We arrive late, but Colonel Gushitch, the local commander, is still up, attending to business. He gives us a detailed and lucid briefing on the events leading up to the war in Bosnia, and although the colonel had a distinguished career in the Yugoslav army, he has harsh words for communist rule. “A spiritual genocide inflicted by leaders who were all misfits and jailbirds.” Most of the current crop of leaders in the breakaway republics he describes as misfits who ran afoul of Tito. Some were open traitors, like the (Croatian) last president of a unified Yugoslavia, who wrote a book. How 1 Destroyed Yugoslavia. This head of the Croatian parliament, he points out, became famous as a village mayor who was convicted not only of diverting funds from the restoration of an Orthodox church but even of hiring goons to beat up the iguman (prior).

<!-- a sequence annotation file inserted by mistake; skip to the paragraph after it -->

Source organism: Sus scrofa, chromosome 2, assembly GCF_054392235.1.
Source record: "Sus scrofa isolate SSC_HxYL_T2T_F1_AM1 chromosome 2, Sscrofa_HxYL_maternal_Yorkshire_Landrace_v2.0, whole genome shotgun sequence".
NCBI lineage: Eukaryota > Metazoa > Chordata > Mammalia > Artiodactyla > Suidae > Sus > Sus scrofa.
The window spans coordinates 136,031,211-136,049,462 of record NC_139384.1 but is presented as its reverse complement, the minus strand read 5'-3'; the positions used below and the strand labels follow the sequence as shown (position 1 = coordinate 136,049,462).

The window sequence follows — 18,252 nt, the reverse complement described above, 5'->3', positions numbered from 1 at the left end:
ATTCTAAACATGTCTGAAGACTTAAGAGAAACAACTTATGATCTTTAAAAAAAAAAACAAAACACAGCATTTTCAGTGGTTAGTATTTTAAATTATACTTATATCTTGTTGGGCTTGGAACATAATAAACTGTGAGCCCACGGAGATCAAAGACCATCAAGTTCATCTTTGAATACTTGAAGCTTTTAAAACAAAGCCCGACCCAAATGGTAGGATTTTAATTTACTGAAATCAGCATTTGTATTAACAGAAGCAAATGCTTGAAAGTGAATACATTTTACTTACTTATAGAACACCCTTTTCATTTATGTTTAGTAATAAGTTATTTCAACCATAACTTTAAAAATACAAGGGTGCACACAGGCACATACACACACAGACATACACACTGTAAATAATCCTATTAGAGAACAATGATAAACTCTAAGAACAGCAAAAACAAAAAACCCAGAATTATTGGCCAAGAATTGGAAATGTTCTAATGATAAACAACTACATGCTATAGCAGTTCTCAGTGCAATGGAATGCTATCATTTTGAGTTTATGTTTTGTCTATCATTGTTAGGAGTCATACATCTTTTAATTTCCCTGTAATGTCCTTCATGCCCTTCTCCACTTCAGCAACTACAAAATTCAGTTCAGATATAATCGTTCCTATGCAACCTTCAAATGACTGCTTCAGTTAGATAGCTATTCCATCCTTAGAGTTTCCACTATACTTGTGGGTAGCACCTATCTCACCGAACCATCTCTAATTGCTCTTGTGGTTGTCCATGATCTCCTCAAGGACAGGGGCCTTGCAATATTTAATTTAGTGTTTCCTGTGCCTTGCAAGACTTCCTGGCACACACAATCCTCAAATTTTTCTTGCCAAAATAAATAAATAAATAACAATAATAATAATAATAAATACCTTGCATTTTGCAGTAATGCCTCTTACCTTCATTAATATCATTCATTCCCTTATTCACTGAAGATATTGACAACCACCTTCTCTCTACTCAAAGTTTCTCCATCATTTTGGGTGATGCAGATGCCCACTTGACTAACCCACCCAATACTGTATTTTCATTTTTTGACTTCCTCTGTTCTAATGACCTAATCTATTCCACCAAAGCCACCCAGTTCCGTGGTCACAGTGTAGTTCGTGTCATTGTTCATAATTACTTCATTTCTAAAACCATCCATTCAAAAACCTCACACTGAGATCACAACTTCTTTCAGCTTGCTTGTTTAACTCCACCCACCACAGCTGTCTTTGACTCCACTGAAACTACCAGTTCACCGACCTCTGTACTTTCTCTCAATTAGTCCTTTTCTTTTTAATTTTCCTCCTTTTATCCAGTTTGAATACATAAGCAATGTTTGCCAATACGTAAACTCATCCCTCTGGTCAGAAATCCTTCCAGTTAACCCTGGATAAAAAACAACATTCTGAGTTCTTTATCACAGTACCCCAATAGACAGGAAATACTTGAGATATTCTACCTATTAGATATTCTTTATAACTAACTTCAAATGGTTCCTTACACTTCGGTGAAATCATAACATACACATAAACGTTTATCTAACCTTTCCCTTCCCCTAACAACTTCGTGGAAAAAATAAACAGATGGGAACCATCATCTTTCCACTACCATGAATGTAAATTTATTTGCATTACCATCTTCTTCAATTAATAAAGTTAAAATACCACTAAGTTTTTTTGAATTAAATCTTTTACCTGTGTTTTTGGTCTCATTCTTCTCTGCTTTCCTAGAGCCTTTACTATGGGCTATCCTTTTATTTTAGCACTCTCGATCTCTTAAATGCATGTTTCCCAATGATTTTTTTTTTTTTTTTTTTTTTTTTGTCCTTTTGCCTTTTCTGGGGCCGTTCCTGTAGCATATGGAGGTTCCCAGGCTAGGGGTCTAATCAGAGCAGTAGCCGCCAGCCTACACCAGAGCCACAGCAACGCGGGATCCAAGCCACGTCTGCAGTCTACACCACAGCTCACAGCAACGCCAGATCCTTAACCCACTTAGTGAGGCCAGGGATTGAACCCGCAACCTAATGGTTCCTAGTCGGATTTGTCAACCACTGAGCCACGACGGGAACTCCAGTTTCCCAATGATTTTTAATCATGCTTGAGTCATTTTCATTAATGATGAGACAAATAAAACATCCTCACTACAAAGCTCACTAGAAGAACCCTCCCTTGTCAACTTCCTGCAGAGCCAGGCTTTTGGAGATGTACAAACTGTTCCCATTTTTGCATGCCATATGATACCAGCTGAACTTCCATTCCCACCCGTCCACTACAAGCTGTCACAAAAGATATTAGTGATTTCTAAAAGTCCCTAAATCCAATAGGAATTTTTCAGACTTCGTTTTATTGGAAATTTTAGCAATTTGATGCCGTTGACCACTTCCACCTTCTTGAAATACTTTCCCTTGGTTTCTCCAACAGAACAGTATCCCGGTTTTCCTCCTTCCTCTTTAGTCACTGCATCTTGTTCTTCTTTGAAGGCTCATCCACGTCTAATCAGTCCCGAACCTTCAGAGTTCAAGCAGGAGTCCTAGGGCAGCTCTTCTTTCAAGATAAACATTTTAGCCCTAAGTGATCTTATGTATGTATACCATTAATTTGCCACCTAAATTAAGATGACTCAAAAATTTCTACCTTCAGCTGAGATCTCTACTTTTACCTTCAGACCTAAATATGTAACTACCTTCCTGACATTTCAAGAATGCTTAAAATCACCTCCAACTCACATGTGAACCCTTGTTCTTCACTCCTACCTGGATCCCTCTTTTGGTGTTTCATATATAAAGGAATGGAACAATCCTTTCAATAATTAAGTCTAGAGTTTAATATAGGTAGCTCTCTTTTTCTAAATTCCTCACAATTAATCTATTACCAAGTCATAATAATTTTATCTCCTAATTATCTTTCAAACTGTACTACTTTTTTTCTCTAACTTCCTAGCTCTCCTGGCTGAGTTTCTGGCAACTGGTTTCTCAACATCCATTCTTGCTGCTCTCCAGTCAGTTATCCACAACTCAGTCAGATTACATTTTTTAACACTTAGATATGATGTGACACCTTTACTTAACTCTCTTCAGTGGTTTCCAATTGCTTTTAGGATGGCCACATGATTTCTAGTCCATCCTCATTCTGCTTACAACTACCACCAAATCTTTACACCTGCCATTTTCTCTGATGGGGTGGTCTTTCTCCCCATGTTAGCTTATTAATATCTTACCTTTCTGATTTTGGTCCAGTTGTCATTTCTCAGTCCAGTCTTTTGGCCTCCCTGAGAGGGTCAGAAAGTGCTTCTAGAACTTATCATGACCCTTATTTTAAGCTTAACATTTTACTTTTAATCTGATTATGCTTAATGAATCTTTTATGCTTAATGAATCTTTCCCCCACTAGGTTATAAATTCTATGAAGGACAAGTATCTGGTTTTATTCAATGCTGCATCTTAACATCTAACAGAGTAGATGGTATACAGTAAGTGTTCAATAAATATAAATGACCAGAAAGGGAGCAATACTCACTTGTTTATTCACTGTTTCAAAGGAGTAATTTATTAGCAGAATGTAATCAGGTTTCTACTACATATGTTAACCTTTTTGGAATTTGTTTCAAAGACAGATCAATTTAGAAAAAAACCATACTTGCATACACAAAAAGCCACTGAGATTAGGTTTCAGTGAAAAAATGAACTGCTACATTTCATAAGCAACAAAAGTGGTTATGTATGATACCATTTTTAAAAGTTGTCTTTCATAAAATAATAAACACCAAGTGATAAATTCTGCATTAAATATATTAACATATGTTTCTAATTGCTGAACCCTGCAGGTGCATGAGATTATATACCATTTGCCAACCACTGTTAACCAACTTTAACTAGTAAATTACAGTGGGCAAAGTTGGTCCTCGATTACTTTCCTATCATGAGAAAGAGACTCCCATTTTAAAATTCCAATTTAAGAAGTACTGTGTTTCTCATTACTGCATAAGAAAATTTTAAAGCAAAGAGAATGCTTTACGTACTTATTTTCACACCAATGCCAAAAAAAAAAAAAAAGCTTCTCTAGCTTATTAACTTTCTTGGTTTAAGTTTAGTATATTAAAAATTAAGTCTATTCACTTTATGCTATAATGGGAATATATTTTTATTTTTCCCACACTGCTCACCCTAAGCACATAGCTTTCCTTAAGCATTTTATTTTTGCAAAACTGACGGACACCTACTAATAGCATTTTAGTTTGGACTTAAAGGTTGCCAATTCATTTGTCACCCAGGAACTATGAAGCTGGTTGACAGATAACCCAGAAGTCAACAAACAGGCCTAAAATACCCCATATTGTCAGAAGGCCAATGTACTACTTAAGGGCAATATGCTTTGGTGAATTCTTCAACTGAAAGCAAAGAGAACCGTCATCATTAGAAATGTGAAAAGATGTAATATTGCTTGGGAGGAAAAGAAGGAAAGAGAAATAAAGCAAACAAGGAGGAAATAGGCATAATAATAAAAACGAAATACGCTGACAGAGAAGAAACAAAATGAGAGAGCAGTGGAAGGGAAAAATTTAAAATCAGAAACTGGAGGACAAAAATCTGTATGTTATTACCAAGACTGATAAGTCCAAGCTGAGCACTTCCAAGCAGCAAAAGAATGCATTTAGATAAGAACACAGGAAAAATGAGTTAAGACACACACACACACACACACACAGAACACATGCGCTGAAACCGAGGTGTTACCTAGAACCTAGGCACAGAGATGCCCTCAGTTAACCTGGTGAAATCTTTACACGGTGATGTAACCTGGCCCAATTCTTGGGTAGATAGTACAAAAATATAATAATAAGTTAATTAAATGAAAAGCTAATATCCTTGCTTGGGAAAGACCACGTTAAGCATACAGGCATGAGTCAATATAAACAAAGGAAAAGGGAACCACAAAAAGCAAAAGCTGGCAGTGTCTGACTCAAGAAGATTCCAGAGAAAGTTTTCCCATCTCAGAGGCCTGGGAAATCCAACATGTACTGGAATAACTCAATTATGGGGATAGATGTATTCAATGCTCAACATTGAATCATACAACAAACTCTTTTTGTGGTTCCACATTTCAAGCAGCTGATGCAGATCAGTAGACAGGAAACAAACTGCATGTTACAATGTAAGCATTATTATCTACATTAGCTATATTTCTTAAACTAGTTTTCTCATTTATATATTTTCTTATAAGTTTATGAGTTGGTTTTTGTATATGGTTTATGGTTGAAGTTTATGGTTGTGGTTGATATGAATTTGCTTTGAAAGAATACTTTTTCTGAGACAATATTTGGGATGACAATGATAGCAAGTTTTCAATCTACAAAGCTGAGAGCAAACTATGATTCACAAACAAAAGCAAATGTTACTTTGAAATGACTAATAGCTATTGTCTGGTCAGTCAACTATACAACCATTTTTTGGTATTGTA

Worse than the political treacheries, in the colonel’s opinion, was the betrayal of the army by its Croatian and Slovene officers. He speaks with bitterness of the great Slovene victory over the army. “The truth is, our men would not fire on the Slovenes, and as we were retreating through Croatia, the Croats attacked us.” Now he is here in his hometown, one of the few officers with his son, his only son, on active duty. His men are battle-ready, he says, not because of their equipment or training, but because “they have noble souls.” What he means is that unlike the Muslims, the Serbs have no record of genocide, no history of imperialism. “They are fighting now, as they have always fought, to keep their own.”

Though there is a certain contradiction in the Serb position—simultaneously cursing and defending the old union—it is hard not to rail against the hypocrisy of the American Republic that forced the South back into a union, with a slaughter that makes the Bosnian conflict look petty, and now complains about Serbian intransigence. “When are the English going to get out of Ireland?” a Herzegovinian soldier asks me, adding, “There will